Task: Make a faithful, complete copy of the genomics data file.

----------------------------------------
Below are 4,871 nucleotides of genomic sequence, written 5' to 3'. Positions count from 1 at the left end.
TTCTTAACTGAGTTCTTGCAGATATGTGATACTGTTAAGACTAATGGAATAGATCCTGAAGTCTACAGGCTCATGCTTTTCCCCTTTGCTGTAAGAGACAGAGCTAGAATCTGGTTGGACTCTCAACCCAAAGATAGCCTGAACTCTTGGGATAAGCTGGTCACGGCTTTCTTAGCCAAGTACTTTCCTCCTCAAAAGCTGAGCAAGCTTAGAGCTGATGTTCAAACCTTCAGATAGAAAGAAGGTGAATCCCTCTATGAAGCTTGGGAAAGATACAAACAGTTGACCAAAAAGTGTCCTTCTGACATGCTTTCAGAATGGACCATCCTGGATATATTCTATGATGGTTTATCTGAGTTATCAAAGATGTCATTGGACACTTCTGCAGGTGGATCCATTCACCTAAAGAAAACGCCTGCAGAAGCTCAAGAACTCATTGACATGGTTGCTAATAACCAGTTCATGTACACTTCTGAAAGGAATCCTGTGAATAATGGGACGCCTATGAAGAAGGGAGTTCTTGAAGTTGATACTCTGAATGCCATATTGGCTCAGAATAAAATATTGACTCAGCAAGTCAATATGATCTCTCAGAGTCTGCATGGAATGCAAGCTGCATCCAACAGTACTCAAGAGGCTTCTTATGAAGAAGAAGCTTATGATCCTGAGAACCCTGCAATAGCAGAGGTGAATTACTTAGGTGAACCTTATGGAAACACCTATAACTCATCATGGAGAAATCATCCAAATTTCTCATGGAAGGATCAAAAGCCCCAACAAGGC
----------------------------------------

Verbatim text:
Below are 4,871 nucleotides of genomic sequence, written 5' to 3'. Positions count from 1 at the left end.
TTCTTAACTGAGTTCTTGCAGATATGTGATACTGTTAAGACTAATGGAATAGATCCTGAAGTCTACAGGCTCATGCTTTTCCCCTTTGCTGTAAGAGACAGAGCTAGAATCTGGTTGGACTCTCAACCCAAAGATAGCCTGAACTCTTGGGATAAGCTGGTCACGGCTTTCTTAGCCAAGTACTTTCCTCCTCAAAAGCTGAGCAAGCTTAGAGCTGATGTTCAAACCTTCAGATAGAAAGAAGGTGAATCCCTCTATGAAGCTTGGGAAAGATACAAACAGTTGACCAAAAAGTGTCCTTCTGACATGCTTTCAGAATGGACCATCCTGGATATATTCTATGATGGTTTATCTGAGTTATCAAAGATGTCATTGGACACTTCTGCAGGTGGATCCATTCACCTAAAGAAAACGCCTGCAGAAGCTCAAGAACTCATTGACATGGTTGCTAATAACCAGTTCATGTACACTTCTGAAAGGAATCCTGTGAATAATGGGACGCCTATGAAGAAGGGAGTTCTTGAAGTTGATACTCTGAATGCCATATTGGCTCAGAATAAAATATTGACTCAGCAAGTCAATATGATCTCTCAGAGTCTGCATGGAATGCAAGCTGCATCCAACAGTACTCAAGAGGCTTCTTATGAAGAAGAAGCTTATGATCCTGAGAACCCTGCAATAGCAGAGGTGAATTACTTAGGTGAACCTTATGGAAACACCTATAACTCATCATGGAGAAATCATCCAAATTTCTCATGGAAGGATCAAAAGCCCCAACAAGGC